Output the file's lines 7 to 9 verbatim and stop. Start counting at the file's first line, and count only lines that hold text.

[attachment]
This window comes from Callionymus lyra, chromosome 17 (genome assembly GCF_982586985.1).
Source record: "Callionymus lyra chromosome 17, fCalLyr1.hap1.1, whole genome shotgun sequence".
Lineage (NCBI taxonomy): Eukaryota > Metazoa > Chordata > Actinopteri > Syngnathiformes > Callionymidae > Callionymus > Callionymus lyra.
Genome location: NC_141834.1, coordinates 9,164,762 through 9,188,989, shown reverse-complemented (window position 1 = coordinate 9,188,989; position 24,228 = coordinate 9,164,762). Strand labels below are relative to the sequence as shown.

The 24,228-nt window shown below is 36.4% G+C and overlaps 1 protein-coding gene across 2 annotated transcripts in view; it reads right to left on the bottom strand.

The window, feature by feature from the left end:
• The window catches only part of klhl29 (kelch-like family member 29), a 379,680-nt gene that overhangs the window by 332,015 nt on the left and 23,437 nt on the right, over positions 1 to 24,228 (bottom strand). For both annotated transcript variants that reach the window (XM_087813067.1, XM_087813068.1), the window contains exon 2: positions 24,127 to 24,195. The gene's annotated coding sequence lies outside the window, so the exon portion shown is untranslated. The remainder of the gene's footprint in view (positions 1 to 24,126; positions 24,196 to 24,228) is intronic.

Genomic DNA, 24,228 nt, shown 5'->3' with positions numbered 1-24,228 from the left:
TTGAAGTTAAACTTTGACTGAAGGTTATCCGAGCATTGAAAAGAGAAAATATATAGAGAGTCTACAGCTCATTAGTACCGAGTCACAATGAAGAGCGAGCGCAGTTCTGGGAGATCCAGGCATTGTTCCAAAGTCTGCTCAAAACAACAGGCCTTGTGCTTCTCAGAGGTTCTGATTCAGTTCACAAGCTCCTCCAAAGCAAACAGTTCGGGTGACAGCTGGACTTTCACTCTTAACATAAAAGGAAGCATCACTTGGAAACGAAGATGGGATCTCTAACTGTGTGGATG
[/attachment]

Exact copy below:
• The window catches only part of klhl29 (kelch-like family member 29), a 379,680-nt gene that overhangs the window by 332,015 nt on the left and 23,437 nt on the right, over positions 1 to 24,228 (bottom strand). For both annotated transcript variants that reach the window (XM_087813067.1, XM_087813068.1), the window contains exon 2: positions 24,127 to 24,195. The gene's annotated coding sequence lies outside the window, so the exon portion shown is untranslated. The remainder of the gene's footprint in view (positions 1 to 24,126; positions 24,196 to 24,228) is intronic.

Genomic DNA, 24,228 nt, shown 5'->3' with positions numbered 1-24,228 from the left:
TTGAAGTTAAACTTTGACTGAAGGTTATCCGAGCATTGAAAAGAGAAAATATATAGAGAGTCTACAGCTCATTAGTACCGAGTCACAATGAAGAGCGAGCGCAGTTCTGGGAGATCCAGGCATTGTTCCAAAGTCTGCTCAAAACAACAGGCCTTGTGCTTCTCAGAGGTTCTGATTCAGTTCACAAGCTCCTCCAAAGCAAACAGTTCGGGTGACAGCTGGACTTTCACTCTTAACATAAAAGGAAGCATCACTTGGAAACGAAGATGGGATCTCTAACTGTGTGGATG